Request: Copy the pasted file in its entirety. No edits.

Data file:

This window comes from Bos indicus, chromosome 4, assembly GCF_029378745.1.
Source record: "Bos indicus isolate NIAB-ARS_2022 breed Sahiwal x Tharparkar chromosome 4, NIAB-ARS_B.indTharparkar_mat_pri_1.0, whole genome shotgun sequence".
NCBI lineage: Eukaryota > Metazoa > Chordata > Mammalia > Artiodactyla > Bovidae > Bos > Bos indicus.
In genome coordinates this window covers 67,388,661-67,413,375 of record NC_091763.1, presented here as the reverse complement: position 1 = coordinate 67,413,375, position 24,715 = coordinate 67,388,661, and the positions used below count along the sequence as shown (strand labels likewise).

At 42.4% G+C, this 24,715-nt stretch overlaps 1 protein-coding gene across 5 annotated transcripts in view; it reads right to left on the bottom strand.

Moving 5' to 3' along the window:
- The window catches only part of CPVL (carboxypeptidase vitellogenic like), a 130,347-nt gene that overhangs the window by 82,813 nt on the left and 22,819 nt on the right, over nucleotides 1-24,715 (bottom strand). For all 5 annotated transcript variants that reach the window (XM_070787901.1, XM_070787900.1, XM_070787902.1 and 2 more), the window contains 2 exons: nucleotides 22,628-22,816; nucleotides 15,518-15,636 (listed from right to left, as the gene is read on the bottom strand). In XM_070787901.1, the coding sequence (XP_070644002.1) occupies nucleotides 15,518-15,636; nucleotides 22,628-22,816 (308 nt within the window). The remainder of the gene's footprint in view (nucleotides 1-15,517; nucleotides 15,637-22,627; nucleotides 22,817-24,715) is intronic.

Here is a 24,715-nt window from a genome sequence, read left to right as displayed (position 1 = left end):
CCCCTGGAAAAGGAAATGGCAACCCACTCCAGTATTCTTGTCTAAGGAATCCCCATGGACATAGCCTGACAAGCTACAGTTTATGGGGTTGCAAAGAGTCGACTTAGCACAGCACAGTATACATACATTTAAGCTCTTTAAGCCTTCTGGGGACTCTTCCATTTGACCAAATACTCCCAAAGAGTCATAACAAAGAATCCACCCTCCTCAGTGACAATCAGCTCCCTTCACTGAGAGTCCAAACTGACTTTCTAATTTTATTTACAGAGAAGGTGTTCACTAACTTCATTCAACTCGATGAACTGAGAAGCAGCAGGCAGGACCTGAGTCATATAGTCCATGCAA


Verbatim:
This window comes from Bos indicus, chromosome 4, assembly GCF_029378745.1.
Source record: "Bos indicus isolate NIAB-ARS_2022 breed Sahiwal x Tharparkar chromosome 4, NIAB-ARS_B.indTharparkar_mat_pri_1.0, whole genome shotgun sequence".
NCBI lineage: Eukaryota > Metazoa > Chordata > Mammalia > Artiodactyla > Bovidae > Bos > Bos indicus.
In genome coordinates this window covers 67,388,661-67,413,375 of record NC_091763.1, presented here as the reverse complement: position 1 = coordinate 67,413,375, position 24,715 = coordinate 67,388,661, and the positions used below count along the sequence as shown (strand labels likewise).

At 42.4% G+C, this 24,715-nt stretch overlaps 1 protein-coding gene across 5 annotated transcripts in view; it reads right to left on the bottom strand.

Moving 5' to 3' along the window:
- The window catches only part of CPVL (carboxypeptidase vitellogenic like), a 130,347-nt gene that overhangs the window by 82,813 nt on the left and 22,819 nt on the right, over nucleotides 1-24,715 (bottom strand). For all 5 annotated transcript variants that reach the window (XM_070787901.1, XM_070787900.1, XM_070787902.1 and 2 more), the window contains 2 exons: nucleotides 22,628-22,816; nucleotides 15,518-15,636 (listed from right to left, as the gene is read on the bottom strand). In XM_070787901.1, the coding sequence (XP_070644002.1) occupies nucleotides 15,518-15,636; nucleotides 22,628-22,816 (308 nt within the window). The remainder of the gene's footprint in view (nucleotides 1-15,517; nucleotides 15,637-22,627; nucleotides 22,817-24,715) is intronic.

Here is a 24,715-nt window from a genome sequence, read left to right as displayed (position 1 = left end):
CCCCTGGAAAAGGAAATGGCAACCCACTCCAGTATTCTTGTCTAAGGAATCCCCATGGACATAGCCTGACAAGCTACAGTTTATGGGGTTGCAAAGAGTCGACTTAGCACAGCACAGTATACATACATTTAAGCTCTTTAAGCCTTCTGGGGACTCTTCCATTTGACCAAATACTCCCAAAGAGTCATAACAAAGAATCCACCCTCCTCAGTGACAATCAGCTCCCTTCACTGAGAGTCCAAACTGACTTTCTAATTTTATTTACAGAGAAGGTGTTCACTAACTTCATTCAACTCGATGAACTGAGAAGCAGCAGGCAGGACCTGAGTCATATAGTCCATGCAA